Vicious Spirits by Kat Cho (Gumiho, #2)
Vicious Spirits doubles down on the series' focus on the messy nature of relationships (family, friends, romance new and long-buried). Full of danger, anguish, and catharsis; with a supernatural core. A worthy sequel to Wicked Fox; may there be many more.
There’s a mortal/immortal romance with a substantial age gap (at least a century). Their dynamic is full of consent and care, and I really like how it’s handled. The story continues the first book’s theme of establishing and holding healthy boundaries, which includes spending some (or quite a lot) of time in the messy space of trying to figure them out. This creates a story which is deeply concerned with consent, history, kinds of love, and how people navigate these things in their lives. It allows space for mistakes without propping up cruelty, and the overall effect is very cathartic to read. The age gap and its implications are discussed within the text and I think this might be my new favorite treatment of this particular trope. There are also several different portrayals of parent/child relationships, some carrying over from Wicked Fox and some which are newly explored here. I said before that this story is concerned with kinds of love, and that care isn’t limited to romance. It is complex and multi-faceted; familial, platonic, romantic, and probably some more I'm missing. It explores how they go wrong, what it takes to make things go right, and the joy of having someone else’s company.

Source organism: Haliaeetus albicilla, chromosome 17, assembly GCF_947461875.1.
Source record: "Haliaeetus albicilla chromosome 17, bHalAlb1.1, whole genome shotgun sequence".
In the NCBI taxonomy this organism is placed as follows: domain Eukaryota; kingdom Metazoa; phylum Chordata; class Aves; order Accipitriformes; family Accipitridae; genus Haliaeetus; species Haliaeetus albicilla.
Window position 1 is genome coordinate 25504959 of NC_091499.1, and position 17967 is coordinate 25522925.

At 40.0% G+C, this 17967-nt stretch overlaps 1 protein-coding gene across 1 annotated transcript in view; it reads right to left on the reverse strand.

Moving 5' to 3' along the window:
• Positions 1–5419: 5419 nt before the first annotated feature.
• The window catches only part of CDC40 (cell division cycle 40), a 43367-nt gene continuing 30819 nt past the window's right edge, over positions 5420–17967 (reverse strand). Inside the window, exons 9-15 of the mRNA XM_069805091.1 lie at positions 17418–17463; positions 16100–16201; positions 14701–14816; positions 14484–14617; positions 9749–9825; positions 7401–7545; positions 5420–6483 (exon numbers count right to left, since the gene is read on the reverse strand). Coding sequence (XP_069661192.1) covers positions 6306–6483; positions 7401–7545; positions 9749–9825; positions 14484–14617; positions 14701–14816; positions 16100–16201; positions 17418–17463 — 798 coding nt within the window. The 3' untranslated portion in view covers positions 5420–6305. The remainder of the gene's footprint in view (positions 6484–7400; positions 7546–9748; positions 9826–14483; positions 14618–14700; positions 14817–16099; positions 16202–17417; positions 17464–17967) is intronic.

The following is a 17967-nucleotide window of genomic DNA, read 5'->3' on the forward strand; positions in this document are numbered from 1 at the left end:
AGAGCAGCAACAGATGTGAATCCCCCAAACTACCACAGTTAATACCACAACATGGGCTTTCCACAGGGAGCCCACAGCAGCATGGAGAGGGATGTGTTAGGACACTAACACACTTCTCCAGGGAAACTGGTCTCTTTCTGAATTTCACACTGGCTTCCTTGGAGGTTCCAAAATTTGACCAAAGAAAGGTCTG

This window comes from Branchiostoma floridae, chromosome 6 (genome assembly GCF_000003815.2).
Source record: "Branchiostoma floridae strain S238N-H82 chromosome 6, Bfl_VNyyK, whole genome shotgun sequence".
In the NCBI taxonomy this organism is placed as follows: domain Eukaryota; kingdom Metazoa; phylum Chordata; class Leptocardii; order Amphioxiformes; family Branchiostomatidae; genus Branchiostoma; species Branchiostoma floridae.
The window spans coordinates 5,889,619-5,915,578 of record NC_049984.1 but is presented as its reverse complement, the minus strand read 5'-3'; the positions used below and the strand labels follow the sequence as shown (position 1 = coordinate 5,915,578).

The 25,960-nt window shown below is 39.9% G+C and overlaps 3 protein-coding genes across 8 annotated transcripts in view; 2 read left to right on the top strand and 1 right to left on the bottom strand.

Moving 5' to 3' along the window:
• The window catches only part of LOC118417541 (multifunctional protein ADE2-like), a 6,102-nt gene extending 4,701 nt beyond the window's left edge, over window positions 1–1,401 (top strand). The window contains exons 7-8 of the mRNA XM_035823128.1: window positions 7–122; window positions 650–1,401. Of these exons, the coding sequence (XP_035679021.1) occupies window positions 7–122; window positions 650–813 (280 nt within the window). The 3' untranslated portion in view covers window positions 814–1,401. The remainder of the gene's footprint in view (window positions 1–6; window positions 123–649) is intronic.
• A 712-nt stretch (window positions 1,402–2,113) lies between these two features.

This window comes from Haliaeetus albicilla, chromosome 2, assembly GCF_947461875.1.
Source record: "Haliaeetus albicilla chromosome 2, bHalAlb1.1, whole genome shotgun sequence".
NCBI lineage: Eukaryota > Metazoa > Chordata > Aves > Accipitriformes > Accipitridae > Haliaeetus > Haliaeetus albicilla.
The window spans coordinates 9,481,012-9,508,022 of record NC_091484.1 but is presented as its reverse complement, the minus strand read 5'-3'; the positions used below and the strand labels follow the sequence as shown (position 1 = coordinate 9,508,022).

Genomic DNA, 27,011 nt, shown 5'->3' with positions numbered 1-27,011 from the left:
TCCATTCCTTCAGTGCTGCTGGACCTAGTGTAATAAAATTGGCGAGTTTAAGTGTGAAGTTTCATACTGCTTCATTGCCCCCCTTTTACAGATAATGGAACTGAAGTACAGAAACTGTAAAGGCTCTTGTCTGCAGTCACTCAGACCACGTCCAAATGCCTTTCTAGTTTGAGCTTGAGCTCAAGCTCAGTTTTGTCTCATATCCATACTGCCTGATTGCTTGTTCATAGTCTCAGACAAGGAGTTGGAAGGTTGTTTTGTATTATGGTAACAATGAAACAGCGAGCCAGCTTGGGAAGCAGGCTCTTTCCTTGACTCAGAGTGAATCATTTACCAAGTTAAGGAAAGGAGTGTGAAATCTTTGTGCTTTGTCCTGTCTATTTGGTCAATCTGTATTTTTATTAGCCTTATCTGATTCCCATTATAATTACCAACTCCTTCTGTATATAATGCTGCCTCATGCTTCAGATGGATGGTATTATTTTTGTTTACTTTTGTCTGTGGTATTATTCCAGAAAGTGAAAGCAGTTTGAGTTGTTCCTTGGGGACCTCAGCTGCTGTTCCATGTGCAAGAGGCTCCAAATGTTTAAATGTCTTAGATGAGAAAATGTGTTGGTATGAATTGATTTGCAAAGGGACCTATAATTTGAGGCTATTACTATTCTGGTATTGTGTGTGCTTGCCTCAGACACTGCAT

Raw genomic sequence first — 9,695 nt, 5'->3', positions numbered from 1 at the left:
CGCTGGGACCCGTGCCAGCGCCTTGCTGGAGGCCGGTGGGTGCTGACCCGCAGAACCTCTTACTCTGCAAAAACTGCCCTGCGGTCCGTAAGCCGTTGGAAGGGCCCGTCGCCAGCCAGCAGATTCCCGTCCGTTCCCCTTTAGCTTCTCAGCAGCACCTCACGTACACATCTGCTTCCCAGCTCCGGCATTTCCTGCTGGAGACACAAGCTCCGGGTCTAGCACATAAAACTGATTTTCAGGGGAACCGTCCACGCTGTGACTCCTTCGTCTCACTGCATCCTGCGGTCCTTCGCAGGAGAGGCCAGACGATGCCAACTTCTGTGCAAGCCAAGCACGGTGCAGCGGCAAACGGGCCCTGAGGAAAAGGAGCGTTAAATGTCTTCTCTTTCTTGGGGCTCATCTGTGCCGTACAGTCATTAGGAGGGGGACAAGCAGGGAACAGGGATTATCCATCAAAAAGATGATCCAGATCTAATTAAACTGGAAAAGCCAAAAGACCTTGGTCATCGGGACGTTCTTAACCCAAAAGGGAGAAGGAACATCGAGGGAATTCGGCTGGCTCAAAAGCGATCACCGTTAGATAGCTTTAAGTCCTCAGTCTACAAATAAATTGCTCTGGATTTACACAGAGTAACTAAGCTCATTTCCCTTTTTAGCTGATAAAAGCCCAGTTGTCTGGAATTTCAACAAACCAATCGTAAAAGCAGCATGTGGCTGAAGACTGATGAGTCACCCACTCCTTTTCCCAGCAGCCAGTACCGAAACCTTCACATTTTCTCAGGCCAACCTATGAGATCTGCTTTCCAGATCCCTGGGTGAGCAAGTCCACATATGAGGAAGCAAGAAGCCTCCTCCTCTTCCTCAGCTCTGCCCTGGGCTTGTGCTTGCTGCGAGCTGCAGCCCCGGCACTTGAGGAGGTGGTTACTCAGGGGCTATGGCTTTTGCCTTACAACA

Quickly running through my normal book two check: I like this as a sequel. It deals with some lingering effects of the first book while still having its own separate storyline, we learn more about people we already knew pretty well while also highlighting some who didn't get much attention in the first book. I don't know if there's going to be more in the series but it feels like there's a lot that could be explored here if the author decides to continue this series (either with these characters or with different ones in the same setting). The story is robust enough to stand on its own, the decision to center characters that were present in Wicked Fox but not POV characters was a smart one, and I think it worked out very well.
CW for age-gap romance, abuse, assault, parental abandonment, murder, major character death.